I apologize but I’ve been unable as of late to follow your blogging as I’ve personally been very busy trying to advocate and change public policy relating to medical health insurance coverage for a unique group of depression patients here in the U.S. I have been successful in changing government policy for some of that group but apparently my efforts have fallen short and it has not carried over to the remainder of the group.

    I do hope you’re doing better as I know you continue to struggle with “the beast”. I recently sat in on a webinar given by Dr. Helen Mayberg of DBS fame which you may find of interest: https://www.youtube.com/watch?v=1MkVk0HnG5A

    The problem still remains that there is no definitive means of determining who will or will not be a responder to any given treatment although in her lecture she does address this topic regarding research into specific locations and circuitry within the brain and newer scanning methods.

    So for the moment we still remain with the “Trial and Error Approach to Wellness”. I encourage you and your readers who are unresponsive and/or refractory to various treatments to continue their own research and persistence in the hope a treatment will be found to which one will respond and obtain long-term efficacy as did my spouse Joyce some 14 years ago.

    As always, I wish you and yours wellness and all the good you’d wish for yourself.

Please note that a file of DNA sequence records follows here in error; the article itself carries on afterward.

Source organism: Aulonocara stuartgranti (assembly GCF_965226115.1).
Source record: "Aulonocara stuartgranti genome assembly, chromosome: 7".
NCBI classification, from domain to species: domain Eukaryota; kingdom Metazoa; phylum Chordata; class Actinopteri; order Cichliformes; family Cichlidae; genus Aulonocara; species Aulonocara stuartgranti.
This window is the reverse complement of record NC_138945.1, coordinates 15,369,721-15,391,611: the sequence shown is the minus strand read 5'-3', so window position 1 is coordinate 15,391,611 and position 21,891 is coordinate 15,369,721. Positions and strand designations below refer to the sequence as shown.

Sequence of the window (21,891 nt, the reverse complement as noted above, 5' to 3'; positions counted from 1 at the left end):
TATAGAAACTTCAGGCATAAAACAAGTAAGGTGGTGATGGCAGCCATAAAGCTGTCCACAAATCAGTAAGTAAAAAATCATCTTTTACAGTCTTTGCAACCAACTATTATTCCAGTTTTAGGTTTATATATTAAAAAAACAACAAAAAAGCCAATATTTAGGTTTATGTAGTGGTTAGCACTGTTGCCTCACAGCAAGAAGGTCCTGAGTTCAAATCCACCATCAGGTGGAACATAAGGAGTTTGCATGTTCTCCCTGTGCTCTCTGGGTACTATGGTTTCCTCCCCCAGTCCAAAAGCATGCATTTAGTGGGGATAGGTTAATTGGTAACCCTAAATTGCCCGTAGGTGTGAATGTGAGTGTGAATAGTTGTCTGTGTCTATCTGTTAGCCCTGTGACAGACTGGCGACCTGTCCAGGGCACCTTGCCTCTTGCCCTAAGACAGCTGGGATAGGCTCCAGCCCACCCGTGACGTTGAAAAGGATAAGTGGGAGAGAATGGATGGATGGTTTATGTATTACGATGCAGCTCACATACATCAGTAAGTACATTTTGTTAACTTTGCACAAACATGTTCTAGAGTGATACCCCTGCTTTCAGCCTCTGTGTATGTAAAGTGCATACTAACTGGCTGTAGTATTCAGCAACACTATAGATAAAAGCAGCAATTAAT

Sincerely,
    Herb

    Joyce and Herbert Stein
    1008 Trailmore Lane
    Weston, FL 33326-2816
    (954) 349-8733
    http://www.vnstherapy-herb.blogspot.com
    http://www.vnstherapy.wordpress.com

  7. Dear Natasha,

    I would appreciate if you would allow me share this information in this blog. Although somewhat off topic it does apply to one approach to serious issues of depression and a major ongoing battle here in the U.S. to obtain medical coverage for a group of serious ill depression patients.

    The battle for health care coverage continues…
    http://www.vnstherapy-herb.blogspot.com/2014/01/the-battle-continues.html

    Sincerely,
    Herb

    Joyce and Herbert Stein
    1008 Trailmore Lane
    Weston, FL 33326-2816
    (954) 349-8733
    http://www.vnstherapy-herb.blogspot.com
    http://www.vnstherapy.wordpress.com

  8. Hi Michael. I completely understand how you are feeling in a way, I know what it´s like to have to make a huge effort just to get out of the house, losing friends, used to be the life of the party too. I empathize with most of what you´re saying. This is all to say I felt similarly about going to the Caribbean, away from it all. It hardly worked. I was a bit elated the first day or two, but then the depression kicked back in and I just felt hopeless because there was nothing I could do to “get away from it all”. I´m actually from a country with easy access to the Caribbean (although my city is way up in the Andes), so it wasn´t a huge move. Then I tried Australia, I though maybe moving to a first world country would do the trick. Strike two, I was back home just a few months into it, the term “down under” took on a whole new meaning for me. I could either go back, or stay there until I eventually had a second and fatal suicide attempt or downright lose it. I don´t intend to know it all but, if at all possible, take a few days off and try it for a bit without committing to it. —-